While the landscape for filmmaking in general—and possibly even more so for indie filmmaking specifically—has changed drastically over the past 20 years or so, you may wonder if film festivals still play an important role in the movement. As the 2016 edition of the Sundance Film Festival gets set to kick off this week (running January 21-31 in Park City, Utah), the answer is a qualified yes.
Festivals don’t play the same role in distribution or acquisition that they once did, but the larger festivals like Sundance have become more important for different reasons. They are now a tribal gathering; they bring attention to indie film (even as that term has even changed as it relates to the business) for a week or two in a way that scattershot marketing throughout the rest of the year or our own short attention spans fails to accomplish.
The name Sundance still holds tremendous sway as well. So even though we get to pick and choose what movies we watch to an even more minute degree than we ever have, and posess the ability to make discoveries on our own, it might still be good for us to step outside of our established tastes every once in a while.
At this point, Sundance is far more than just about watching films. And yes, it may be the stodgiest of the indie film festivals (let’s face it—the film establishment latched onto Sundance long ago), but with that upper crust image comes some of the most important voices in film. It’s sort of like going to a dive bar versus an incredibly hot and trendy nightspot. The dive bar may be funkier and occasionally more interesting, but the trendy nightspot has more impressive scenery. And more of it.
Here are some of the things to watch for at this year’s Sundance Film Festival:
Films in the U.S. Dramatic Category – A great place to catch up and coming filmmakers practice their craft. Some of the films this year that are being talked about include “White Girl,” writer/director Elizabeth Wood’s feature debut. Starring Morgan Saylor, “White Girl” takes on the socio-economic and racial divides that separate different strata in New York. Another film that takes on the ups and downs of a seemingly hedonistic pursuit of life (sometimes to mask the pain of existence) is “Goat,” directed by Andrew Neel (and co-written by Neel, David Gordon Green, and Mike Roberts). “Goat” follows the story of a 19 year old man who, after a devastating assault, enrolls in the same college as his brother. A documentarian at heart, Neel exposes the human need to fit in at all costs and what it means to your soul if you mask the pain with socially decadent behavior.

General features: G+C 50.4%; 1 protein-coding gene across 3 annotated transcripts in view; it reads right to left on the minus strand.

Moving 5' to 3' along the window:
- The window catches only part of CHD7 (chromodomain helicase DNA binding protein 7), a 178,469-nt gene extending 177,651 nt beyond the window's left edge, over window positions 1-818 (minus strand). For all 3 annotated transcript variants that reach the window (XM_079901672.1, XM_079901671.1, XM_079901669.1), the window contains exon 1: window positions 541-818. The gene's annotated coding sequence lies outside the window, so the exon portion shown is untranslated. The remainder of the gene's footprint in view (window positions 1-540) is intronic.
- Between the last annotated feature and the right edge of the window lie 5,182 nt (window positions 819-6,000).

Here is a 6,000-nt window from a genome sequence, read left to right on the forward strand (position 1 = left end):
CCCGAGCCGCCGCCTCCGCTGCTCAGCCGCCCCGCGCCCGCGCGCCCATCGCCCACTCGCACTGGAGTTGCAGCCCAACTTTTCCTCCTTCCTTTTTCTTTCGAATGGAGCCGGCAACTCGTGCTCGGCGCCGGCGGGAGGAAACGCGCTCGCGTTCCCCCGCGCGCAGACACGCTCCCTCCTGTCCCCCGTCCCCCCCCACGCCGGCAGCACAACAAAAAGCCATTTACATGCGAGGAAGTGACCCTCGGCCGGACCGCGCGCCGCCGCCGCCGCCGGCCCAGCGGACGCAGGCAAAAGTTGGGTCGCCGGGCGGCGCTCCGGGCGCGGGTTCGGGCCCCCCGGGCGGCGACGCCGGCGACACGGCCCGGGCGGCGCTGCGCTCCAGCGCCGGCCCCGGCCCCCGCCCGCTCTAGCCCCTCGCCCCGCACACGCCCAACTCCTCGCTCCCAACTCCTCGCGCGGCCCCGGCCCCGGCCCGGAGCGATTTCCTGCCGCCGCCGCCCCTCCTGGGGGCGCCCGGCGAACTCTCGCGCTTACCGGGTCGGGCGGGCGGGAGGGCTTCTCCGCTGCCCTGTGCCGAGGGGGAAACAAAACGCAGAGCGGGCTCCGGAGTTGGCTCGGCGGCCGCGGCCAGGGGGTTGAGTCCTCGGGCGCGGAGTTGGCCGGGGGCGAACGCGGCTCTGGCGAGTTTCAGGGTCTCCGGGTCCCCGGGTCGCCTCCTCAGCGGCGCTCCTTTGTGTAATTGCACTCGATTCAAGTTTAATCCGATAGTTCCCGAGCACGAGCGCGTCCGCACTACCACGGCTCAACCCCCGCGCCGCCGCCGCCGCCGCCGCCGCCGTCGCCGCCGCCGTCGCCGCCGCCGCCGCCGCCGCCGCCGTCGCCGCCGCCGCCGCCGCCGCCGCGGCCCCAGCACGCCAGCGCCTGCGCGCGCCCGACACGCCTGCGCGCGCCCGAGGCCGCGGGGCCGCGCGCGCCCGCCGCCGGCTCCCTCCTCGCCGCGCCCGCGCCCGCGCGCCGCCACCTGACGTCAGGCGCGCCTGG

The Power of Story – Filmmakers gather in various forums to discuss the way that films can change the world, bring people together, or even alert others to issues. Some of the events are for ticketholders only, but some, like the Evolution of Storytelling, are available via streaming at www.sundance.org. Much of this panel discussion will involve how technology has altered and will continue to alter our experience with films. Instead of merely watching movies, we’ve entered into the era of interfacing with our entertainment.
Special Events – Sometimes it’s nice to get a behind the scenes look at films or even enjoy a classic (depending on your definition of the word). Behind the Scenes of Anomalisa presents a screening of this much talked about animated film from Charlie Kaufman and Duke Johnson and starring the voice talents of Jennifer Jason Leigh, Tom Noonan, and David Thewlis. There will also be a conversation and Q and A with the filmmakers to follow. The movie follows Michael Stone, a seemingly beaten down man going through the motions of life. He travels to Cincinnati for a convention where he meets Lisa, a sales rep, who may or may not be the key to Michael’s awakening.
If you’re looking for something on the fun side, join indie legend/director Richard Linklater as he provides commentary during a special screening of “Dazed and Confused” at the Egyptian Theater. Moderator Jason Reitman (“Thank You for Smoking,” “Up in the Air”) and Linklater will discuss this seminal (Really? Seminal?) coming of age story set on the last day of school at a typical high school in 1976. Made in 1993, many of the actors who were little known at the time went on to major stardom, while others seemingly peaked right here. Sort of like high school. A leering Matthew McConaughey launched a thousand imitations with his classic line, “That’s what I love about these high school girls, man. I get older, they stay the same age.” Cinematic gold.
As Sundance approaches its fortieth anniversary, the size and breadth of its program is what still separates it from other festivals. The programs and films listed above are just a sampling. If you’re attending the festival, there are always plenty of workshops and Q and A sessions that fit almost any interest when it comes to filmmaking.
It’s also a great place to take stock of the industry and what you expect of it. So while there is plenty of self-congratulatory film business shenanigans to go around, there are also plenty of things to enjoy for even the most jaded of filmgoer.